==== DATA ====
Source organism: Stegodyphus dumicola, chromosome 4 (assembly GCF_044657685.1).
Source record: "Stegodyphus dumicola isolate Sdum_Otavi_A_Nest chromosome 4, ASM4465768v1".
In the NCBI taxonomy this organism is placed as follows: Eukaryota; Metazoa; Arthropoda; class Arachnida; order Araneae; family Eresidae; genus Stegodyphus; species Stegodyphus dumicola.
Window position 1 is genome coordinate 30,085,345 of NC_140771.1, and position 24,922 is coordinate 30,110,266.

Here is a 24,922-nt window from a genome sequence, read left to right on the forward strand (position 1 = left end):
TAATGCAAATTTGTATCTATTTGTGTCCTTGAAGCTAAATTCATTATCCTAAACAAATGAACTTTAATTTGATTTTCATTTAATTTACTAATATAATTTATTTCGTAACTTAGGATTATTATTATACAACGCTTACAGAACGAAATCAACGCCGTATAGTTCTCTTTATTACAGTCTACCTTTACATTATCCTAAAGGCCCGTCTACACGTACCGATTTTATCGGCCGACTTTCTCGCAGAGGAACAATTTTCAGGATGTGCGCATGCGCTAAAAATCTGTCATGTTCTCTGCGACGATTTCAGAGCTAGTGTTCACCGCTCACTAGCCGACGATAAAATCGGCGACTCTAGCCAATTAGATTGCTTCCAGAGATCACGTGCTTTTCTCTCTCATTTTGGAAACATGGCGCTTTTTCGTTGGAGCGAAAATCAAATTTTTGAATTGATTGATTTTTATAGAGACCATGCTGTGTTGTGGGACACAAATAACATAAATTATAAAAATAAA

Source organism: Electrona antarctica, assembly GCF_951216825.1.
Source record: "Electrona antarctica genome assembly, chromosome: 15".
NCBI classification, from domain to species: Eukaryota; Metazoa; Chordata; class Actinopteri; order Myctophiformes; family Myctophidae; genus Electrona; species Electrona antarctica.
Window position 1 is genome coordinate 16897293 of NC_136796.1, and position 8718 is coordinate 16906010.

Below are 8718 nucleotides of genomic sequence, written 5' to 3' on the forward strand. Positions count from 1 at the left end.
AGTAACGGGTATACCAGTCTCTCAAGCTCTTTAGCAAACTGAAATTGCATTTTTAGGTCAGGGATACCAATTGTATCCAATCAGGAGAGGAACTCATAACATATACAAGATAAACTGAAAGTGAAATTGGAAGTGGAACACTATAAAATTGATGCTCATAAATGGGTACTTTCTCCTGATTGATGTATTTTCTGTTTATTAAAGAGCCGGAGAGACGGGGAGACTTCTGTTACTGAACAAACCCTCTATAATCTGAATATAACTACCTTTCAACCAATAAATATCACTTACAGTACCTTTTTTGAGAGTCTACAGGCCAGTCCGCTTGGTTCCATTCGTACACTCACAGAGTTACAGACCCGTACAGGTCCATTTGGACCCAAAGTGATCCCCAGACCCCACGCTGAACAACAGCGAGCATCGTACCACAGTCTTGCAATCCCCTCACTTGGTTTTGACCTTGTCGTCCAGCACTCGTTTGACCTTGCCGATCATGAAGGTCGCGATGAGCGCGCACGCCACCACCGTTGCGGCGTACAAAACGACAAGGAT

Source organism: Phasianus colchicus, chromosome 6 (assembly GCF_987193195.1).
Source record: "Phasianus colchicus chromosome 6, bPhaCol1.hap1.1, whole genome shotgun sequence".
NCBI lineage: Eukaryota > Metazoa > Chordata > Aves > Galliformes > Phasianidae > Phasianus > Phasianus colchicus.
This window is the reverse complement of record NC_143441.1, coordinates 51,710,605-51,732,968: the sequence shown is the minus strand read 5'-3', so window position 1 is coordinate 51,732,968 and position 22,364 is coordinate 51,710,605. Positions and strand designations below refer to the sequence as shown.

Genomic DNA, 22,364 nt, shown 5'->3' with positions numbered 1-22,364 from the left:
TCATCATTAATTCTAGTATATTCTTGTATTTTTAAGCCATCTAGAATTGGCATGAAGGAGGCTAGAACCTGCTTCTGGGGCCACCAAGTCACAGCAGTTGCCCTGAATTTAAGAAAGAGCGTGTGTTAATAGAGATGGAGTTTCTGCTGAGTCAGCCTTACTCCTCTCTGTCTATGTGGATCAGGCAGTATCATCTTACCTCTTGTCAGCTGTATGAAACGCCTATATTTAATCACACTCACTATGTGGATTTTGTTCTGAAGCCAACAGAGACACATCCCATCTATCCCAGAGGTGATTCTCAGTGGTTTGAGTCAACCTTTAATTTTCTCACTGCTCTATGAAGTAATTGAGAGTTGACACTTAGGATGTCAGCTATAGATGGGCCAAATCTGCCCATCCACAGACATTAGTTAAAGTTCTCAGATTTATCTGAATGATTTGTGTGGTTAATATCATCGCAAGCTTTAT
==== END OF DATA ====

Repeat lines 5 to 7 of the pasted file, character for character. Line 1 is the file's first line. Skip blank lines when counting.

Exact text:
Here is a 24,922-nt window from a genome sequence, read left to right on the forward strand (position 1 = left end):
TAATGCAAATTTGTATCTATTTGTGTCCTTGAAGCTAAATTCATTATCCTAAACAAATGAACTTTAATTTGATTTTCATTTAATTTACTAATATAATTTATTTCGTAACTTAGGATTATTATTATACAACGCTTACAGAACGAAATCAACGCCGTATAGTTCTCTTTATTACAGTCTACCTTTACATTATCCTAAAGGCCCGTCTACACGTACCGATTTTATCGGCCGACTTTCTCGCAGAGGAACAATTTTCAGGATGTGCGCATGCGCTAAAAATCTGTCATGTTCTCTGCGACGATTTCAGAGCTAGTGTTCACCGCTCACTAGCCGACGATAAAATCGGCGACTCTAGCCAATTAGATTGCTTCCAGAGATCACGTGCTTTTCTCTCTCATTTTGGAAACATGGCGCTTTTTCGTTGGAGCGAAAATCAAATTTTTGAATTGATTGATTTTTATAGAGACCATGCTGTGTTGTGGGACACAAATAACATAAATTATAAAAATAAA

Source organism: Electrona antarctica, assembly GCF_951216825.1.